What has held you back? “the same things! Also, I wasn’t involved in lawyer organizations much, like the bar associations, law society matters – I wasn’t as interested in that. While my personality is ‘endearing’ to many, I’m not everybody’s cup of tea. And I can be rowdy – I’ve been a bit of a party animal.”
These days his ‘retirement’ as lawyer is official. He’s hung-up his shingle, is no longer licensed or doing legal work. He is however quite active – in volunteer work in the community and as a consultant providing business advise to small businesses. And still, he maintains, “I’m funnier that a lot of people are”. Entertaining? Absolutely. Eccentric? Oh sure, and funny. He really is …
A couple of hours interviewing someone doesn't allow 'getting to know someone' or fully understanding what makes someone tick - but some people open up more than others. Allan did open his vest, though understaning 'influences' of dad were not as freely shared. He recalls great fun on family vacations in a massive station wagon, camping trips and roughhousing with dad - and touching comments about his late brother. Otherwise, he exposes only what's on the surface. Thanks for glimpse ...
How do you see your business now – as a ‘business advisor’ – going forward over the next quarter?
… everyone is in financial distress. Lots of difficulties with long-term lenders. Lots of people are just trying to keep things going, to keep jobs for their employees. It’s not as bad as in the 80’s, but close! Lenders and shareholders – if companies have decent management, are better off sticking with them so you are seeing fewer bankruptcies.
And over the next five years?
… I think we’ll make a comeback. We’ll (Calgary, Edmonton and Fort McMurray) do well – we’ll be a financial power corridor.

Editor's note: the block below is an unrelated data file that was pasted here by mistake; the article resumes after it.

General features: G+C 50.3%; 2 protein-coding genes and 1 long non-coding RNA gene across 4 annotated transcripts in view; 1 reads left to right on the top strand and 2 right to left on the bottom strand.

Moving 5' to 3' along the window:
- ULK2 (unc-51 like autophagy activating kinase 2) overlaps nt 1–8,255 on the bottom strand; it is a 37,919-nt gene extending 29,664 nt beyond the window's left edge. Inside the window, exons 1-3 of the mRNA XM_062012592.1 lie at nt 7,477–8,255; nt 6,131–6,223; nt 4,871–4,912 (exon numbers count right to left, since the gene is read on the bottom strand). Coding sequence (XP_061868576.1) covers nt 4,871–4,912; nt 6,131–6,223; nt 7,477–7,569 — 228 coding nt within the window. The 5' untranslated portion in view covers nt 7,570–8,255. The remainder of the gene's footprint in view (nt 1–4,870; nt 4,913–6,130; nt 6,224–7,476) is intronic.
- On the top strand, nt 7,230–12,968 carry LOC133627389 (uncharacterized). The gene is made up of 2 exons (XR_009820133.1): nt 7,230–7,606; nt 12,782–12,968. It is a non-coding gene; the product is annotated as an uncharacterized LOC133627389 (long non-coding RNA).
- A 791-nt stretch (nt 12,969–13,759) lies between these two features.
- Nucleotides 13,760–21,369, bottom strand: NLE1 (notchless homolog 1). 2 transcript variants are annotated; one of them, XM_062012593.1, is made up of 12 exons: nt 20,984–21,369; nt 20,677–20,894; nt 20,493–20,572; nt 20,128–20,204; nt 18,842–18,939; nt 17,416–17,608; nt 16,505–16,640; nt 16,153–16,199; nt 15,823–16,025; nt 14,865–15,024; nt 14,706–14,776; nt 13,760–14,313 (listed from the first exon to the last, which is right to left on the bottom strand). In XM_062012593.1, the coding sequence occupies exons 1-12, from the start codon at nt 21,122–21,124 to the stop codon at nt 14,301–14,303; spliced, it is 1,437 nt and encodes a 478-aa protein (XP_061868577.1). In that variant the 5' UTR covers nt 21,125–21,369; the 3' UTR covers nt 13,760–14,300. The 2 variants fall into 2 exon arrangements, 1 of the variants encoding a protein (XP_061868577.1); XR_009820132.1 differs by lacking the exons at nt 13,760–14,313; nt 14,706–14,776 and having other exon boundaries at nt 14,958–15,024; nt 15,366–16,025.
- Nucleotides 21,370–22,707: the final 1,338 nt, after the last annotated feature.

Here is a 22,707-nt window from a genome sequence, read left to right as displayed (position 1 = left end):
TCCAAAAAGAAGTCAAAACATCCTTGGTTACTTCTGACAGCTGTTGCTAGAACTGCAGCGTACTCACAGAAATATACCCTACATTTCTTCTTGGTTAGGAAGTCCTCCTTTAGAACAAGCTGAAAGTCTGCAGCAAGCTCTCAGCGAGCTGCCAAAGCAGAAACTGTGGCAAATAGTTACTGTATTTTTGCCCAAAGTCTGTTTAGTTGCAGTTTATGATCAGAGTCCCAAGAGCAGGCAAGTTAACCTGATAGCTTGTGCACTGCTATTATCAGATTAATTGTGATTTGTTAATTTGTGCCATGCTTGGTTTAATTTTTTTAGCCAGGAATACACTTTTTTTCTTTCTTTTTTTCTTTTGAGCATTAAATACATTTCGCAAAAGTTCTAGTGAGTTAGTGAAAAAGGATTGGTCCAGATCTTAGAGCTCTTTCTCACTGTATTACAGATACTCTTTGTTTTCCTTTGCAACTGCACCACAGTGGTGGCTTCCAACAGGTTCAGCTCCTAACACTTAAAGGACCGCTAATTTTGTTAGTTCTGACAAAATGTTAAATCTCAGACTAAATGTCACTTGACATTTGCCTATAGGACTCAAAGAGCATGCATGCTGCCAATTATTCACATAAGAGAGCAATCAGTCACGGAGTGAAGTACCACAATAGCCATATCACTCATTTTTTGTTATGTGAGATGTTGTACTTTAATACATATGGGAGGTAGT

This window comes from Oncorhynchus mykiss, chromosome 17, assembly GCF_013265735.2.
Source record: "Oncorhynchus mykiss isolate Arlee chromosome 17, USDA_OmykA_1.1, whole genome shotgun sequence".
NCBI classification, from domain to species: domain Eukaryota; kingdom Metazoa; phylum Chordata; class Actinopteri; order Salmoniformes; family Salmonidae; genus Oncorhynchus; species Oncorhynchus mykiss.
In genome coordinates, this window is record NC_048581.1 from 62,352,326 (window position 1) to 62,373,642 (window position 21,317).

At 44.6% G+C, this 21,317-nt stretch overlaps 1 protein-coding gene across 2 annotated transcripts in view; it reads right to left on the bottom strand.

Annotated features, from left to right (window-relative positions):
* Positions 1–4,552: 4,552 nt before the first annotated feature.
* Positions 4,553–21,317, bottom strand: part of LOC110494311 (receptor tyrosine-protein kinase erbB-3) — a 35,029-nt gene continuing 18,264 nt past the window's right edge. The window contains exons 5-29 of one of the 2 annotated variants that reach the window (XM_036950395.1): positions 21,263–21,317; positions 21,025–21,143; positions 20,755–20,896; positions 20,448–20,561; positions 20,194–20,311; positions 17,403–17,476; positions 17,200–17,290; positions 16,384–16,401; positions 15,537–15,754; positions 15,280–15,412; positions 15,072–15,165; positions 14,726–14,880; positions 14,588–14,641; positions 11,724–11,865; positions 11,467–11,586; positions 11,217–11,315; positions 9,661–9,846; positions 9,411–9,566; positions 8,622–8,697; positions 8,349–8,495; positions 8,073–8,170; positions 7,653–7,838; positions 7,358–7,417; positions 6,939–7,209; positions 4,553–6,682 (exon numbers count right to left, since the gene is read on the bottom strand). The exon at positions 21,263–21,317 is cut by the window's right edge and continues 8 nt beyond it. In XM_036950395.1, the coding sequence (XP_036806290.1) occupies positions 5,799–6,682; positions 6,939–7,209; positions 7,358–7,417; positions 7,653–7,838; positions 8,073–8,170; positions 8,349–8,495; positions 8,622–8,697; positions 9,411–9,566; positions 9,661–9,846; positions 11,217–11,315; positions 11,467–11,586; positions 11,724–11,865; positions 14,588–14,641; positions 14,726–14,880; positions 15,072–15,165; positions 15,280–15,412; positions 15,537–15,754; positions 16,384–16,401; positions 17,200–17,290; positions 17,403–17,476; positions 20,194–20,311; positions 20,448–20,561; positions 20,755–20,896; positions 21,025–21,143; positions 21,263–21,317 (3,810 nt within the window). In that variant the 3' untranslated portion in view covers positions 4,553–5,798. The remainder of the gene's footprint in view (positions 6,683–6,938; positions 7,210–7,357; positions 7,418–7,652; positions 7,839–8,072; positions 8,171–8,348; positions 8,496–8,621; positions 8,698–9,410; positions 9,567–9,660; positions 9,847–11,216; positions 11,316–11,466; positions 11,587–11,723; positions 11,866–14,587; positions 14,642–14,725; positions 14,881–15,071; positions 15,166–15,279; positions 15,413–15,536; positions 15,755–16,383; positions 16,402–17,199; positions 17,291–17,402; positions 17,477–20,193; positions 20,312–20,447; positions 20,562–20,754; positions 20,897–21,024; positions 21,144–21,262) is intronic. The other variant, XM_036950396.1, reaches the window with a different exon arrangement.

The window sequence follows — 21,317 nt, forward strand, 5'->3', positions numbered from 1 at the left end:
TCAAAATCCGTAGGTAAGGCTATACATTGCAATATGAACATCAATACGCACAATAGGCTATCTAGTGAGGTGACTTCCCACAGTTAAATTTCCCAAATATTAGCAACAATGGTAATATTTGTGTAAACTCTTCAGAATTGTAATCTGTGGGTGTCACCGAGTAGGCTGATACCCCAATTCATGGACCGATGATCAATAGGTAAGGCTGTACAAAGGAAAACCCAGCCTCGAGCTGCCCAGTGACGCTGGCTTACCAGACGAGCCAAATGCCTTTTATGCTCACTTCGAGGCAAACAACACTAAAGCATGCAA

What qualities distinguish your preferred colleagues, collaborators and suppliers?
… doing business with our clients was important. If they used our services, we always tried to use theirs whenever we could. I always wanted to get good people who could do the job.
What distinguishes you that causes people to choose Allan Nielsen, and why do they do business with you, why have they hired you, over your competitors?
… I was good at getting to know clients over time – got to know their characteristics. Often, I was just lucky.
… before – NO. I worked seven days a week for many years, and loved it.
Now, I think so …
What do you lose sleep over, what do you worry about?
… in the past, ‘where the next file was coming from’ and during my tenure as Managing Partner, personnel matters. Presently, I’m worried about Calgary, about Alberta – and where we are going, I’m worried about our governments in Ottawa and Alberta – where our city is positioned right now. Spending a lot less, in my opinion, would be a lot better for everybody …
Who or what influenced you most – that has made a difference in your life, or that was a major turning point?
… Bill Howard and Jim Mackie – I got my work ethic from them.
… outdoor things. We used to hike a lot. Running. Travelling, and we intend to do a lot more – recent trip to Newfoundland, to Estonia and Latvia. And a driving trip to Vancouver … hadn’t done that in a very long time.
What do you read?
… books on hiking, history, geography and biographies. I’m not much of fiction reader.
… 2011 Infiniti G37Z. I used to have a 1969 Cougar … until 2013 when it was damaged in the flood. It was a great car, the old sequential signal lights and retractable headlights ...